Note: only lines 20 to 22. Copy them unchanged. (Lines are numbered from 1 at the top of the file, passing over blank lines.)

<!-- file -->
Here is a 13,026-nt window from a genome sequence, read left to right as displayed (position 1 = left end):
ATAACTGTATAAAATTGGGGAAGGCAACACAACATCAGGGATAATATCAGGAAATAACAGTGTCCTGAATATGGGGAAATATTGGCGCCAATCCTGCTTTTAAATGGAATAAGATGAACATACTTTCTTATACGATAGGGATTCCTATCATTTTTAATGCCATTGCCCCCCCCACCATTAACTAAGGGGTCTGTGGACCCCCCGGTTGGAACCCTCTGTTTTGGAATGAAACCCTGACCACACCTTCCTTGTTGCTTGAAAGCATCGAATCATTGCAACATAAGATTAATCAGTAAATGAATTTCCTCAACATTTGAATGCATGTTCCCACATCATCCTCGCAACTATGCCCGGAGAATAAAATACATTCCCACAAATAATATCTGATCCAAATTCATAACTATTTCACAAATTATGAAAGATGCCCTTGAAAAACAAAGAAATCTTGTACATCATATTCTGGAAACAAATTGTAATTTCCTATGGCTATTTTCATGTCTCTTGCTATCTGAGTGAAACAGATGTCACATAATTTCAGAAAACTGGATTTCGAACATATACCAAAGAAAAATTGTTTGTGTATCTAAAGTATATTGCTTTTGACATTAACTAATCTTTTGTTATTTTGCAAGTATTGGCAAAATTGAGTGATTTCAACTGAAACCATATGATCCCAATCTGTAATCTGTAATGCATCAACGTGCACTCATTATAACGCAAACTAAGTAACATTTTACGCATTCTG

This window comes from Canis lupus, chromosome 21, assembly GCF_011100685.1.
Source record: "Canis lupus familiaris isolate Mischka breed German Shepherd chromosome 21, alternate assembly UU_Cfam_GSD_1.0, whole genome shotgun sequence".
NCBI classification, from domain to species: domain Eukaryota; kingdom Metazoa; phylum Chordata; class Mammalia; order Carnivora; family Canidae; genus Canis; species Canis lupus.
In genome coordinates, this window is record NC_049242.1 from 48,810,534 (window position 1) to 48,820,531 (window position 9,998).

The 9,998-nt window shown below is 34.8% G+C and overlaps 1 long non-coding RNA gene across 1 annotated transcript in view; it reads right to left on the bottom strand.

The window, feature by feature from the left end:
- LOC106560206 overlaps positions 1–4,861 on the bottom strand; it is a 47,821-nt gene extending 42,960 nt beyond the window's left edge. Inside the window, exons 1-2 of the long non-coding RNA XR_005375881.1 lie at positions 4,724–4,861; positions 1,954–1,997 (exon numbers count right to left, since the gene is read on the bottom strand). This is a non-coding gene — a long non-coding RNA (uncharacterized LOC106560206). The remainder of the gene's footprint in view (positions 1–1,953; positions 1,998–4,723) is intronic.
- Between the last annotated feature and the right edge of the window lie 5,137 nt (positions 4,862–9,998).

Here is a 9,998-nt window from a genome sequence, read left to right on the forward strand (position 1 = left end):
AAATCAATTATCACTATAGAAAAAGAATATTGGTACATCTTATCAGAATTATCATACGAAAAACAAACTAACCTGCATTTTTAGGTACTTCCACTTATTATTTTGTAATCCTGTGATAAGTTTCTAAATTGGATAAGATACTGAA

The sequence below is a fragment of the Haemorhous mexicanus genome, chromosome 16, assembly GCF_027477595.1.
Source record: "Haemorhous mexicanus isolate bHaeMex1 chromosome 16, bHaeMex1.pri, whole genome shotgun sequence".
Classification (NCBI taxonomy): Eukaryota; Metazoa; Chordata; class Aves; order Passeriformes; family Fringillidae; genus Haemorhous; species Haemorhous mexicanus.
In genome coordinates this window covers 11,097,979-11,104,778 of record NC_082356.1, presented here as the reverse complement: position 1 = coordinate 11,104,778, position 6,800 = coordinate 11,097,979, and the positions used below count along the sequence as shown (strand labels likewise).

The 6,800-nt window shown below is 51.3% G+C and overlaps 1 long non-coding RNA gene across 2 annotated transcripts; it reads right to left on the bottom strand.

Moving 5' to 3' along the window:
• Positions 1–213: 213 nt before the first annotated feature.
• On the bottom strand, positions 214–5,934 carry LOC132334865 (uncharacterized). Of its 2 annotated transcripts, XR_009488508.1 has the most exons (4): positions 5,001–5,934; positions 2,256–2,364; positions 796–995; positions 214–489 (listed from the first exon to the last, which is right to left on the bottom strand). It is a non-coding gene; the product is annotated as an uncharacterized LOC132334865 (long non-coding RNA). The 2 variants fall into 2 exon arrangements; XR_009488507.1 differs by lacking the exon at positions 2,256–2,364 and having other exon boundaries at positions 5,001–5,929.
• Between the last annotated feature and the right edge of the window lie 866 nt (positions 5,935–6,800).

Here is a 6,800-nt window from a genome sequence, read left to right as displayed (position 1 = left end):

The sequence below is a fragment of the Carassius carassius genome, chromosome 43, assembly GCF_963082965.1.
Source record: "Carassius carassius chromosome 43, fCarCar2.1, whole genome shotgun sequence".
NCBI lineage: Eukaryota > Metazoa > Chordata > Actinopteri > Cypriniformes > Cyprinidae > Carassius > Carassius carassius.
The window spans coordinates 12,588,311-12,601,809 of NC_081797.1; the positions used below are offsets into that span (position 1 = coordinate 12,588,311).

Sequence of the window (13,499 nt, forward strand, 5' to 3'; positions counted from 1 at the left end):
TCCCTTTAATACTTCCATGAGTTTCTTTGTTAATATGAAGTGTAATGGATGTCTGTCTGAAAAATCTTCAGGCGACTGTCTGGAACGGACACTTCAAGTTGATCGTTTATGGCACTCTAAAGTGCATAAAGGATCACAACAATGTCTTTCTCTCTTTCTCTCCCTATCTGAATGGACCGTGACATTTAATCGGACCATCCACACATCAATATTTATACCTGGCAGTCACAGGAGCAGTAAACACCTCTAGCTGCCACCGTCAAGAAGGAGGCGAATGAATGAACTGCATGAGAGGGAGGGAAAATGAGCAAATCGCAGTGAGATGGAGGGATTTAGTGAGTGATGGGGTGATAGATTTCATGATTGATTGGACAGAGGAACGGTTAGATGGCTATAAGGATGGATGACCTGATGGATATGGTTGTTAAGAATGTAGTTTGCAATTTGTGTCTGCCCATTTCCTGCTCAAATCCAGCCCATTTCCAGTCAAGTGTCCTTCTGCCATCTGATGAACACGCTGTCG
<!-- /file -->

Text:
• On the bottom strand, positions 214–5,934 carry LOC132334865 (uncharacterized). Of its 2 annotated transcripts, XR_009488508.1 has the most exons (4): positions 5,001–5,934; positions 2,256–2,364; positions 796–995; positions 214–489 (listed from the first exon to the last, which is right to left on the bottom strand). It is a non-coding gene; the product is annotated as an uncharacterized LOC132334865 (long non-coding RNA). The 2 variants fall into 2 exon arrangements; XR_009488507.1 differs by lacking the exon at positions 2,256–2,364 and having other exon boundaries at positions 5,001–5,929.
• Between the last annotated feature and the right edge of the window lie 866 nt (positions 5,935–6,800).

Here is a 6,800-nt window from a genome sequence, read left to right as displayed (position 1 = left end):